I had the freedom of choosing my own time. Even when I was bored, I could switch to some other tasks and resume it when I was refreshed. After attending college lectures where you have to listen to a professor even when you are tired or attend an early morning lecture, this was a fresh alternative.
The support team and subject experts were helpful too. Once I posted around 26 queries at a time and was surprised to see that almost every one of them was answered! The online chats with the expert was also a great way of clearing complex doubts.
Preparations for practice tests required a good understanding of the concepts as sometimes many tricky questions were asked. I made notes for important concepts and scored good marks in the practice tests and in the final exams. Studying for these tests and practicing additional questions definitely diminished the fear which haunted me for the last couple of years.
After the winter break, when I started learning OpenCV (a library for real-time computer vision) for my Electronics project on Occupancy Monitoring, I realized that I was able to understand every basic script of codes and their relations. So, the training had indeed proved to be valuable. I also represented my team in the SAE innovation challenge of IIT Roorkee, thanks to the AutoCAD training, where we designed a unique solid model of a Transmission System for automobiles and bagged the first position in the contest.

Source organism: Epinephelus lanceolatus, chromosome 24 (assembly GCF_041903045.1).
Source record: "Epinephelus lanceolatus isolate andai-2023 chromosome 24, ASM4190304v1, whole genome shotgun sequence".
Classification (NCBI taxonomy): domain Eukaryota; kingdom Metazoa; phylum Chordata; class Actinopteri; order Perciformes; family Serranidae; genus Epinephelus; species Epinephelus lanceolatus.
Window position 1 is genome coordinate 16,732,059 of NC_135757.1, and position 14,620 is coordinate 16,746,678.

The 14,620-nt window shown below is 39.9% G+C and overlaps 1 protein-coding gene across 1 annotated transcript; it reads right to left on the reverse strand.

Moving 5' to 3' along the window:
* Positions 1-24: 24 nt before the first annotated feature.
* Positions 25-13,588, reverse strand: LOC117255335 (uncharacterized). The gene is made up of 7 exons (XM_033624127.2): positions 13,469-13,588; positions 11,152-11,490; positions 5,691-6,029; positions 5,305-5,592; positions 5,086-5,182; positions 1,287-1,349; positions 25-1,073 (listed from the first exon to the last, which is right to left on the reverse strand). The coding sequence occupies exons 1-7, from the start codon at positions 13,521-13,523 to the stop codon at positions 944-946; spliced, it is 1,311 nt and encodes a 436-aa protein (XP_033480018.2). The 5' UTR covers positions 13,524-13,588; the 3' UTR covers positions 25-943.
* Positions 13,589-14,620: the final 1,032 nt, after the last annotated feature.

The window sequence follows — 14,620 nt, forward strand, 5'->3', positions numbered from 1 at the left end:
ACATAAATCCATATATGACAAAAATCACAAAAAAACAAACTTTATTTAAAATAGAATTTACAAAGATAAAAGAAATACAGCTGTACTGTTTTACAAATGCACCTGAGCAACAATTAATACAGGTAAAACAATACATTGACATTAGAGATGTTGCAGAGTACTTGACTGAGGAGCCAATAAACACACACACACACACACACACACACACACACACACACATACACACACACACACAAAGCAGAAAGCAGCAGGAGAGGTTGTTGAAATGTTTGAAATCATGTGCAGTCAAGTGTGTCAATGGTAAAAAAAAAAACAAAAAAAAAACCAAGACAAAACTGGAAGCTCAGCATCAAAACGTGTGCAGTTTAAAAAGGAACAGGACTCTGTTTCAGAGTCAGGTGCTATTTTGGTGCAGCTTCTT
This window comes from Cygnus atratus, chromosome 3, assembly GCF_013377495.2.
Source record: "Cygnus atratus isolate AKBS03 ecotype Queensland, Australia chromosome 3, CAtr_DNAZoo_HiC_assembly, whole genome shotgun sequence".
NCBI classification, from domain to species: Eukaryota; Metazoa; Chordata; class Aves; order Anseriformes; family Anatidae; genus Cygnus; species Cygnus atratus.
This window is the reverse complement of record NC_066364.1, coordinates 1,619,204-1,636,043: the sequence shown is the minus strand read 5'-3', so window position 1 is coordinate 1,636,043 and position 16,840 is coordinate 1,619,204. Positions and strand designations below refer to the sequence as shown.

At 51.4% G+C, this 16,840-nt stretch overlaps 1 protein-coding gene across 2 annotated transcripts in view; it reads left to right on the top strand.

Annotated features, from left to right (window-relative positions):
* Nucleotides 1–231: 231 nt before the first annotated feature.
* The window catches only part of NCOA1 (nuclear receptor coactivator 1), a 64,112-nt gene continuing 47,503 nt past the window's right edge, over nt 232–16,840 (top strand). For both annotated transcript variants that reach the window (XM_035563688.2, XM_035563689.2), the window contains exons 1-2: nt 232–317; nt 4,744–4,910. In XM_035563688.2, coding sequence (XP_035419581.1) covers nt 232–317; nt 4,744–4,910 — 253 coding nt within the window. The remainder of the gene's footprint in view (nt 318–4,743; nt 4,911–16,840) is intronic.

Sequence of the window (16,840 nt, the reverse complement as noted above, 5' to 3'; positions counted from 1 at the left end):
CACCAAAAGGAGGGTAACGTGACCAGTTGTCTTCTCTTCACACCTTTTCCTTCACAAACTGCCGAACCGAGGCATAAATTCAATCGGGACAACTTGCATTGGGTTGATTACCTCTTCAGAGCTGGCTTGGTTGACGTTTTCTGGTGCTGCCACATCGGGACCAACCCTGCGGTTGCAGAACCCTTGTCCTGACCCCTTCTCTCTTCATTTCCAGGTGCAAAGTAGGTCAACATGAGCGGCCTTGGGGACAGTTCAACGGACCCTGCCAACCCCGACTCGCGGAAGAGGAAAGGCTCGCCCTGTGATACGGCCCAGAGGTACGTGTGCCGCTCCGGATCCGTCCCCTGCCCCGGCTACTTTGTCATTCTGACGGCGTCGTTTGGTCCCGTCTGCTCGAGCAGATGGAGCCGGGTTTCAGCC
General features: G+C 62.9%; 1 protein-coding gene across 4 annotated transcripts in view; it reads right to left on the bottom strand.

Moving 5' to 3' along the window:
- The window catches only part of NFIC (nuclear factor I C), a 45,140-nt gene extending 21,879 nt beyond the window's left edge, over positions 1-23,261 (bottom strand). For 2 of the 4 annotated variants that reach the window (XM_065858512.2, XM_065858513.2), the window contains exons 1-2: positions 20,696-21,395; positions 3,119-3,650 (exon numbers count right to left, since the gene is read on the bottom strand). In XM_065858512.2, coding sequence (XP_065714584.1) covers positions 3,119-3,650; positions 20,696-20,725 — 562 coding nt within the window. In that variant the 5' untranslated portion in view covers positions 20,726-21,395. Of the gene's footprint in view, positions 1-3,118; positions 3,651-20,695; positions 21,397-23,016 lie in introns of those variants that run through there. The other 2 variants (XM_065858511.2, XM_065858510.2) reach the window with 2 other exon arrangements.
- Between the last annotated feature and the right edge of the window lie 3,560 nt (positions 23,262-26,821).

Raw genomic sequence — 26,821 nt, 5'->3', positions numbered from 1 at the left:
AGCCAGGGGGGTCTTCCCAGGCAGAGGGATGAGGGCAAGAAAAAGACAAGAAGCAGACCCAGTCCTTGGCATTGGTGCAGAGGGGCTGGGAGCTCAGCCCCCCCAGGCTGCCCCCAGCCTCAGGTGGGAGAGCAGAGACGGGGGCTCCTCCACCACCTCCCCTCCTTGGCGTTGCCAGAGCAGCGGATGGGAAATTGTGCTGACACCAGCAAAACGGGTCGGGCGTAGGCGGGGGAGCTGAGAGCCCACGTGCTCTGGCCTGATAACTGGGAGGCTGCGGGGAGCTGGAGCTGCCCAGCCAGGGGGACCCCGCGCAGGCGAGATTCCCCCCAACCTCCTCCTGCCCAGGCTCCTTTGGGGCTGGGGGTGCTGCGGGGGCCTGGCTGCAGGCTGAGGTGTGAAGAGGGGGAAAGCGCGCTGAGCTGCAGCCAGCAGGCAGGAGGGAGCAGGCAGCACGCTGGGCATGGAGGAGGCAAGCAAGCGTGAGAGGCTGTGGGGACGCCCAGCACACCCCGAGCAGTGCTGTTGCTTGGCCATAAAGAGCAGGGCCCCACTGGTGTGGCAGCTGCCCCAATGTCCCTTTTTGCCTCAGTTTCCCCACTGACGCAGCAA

Even after completing a training program, you need to work hard to accomplish something valuable and only then you can measure the essence of your learning.
Courtesy: Internshala Trainings (trainings.Internshala.com) – an online training platform
(Disclaimer: The article is sponsored, and hence promotes some commercial links.)
Every child who grew up in the 90s and the early 00s has certainly grown up around Tom and Jerry, the adorable, infamous cat-chases-mouse cartoon. The idea of naughtiness and playing mischief had the standards that this particular series set for children and defined how much wreckage was funny enough.
The show's creators, William Hanna and Joseph Barbera initially named their characters Jasper and Jinx. They did not plan for the fame that Tom and Jerry brought them when they released a movie by the name of "Puss Gets the Boot". This movie featured a certain cat and mouse who were a notorious pair, named Jasper and Jinx. When the movie became a hit, the names of the characters were changed and the show shot to fame.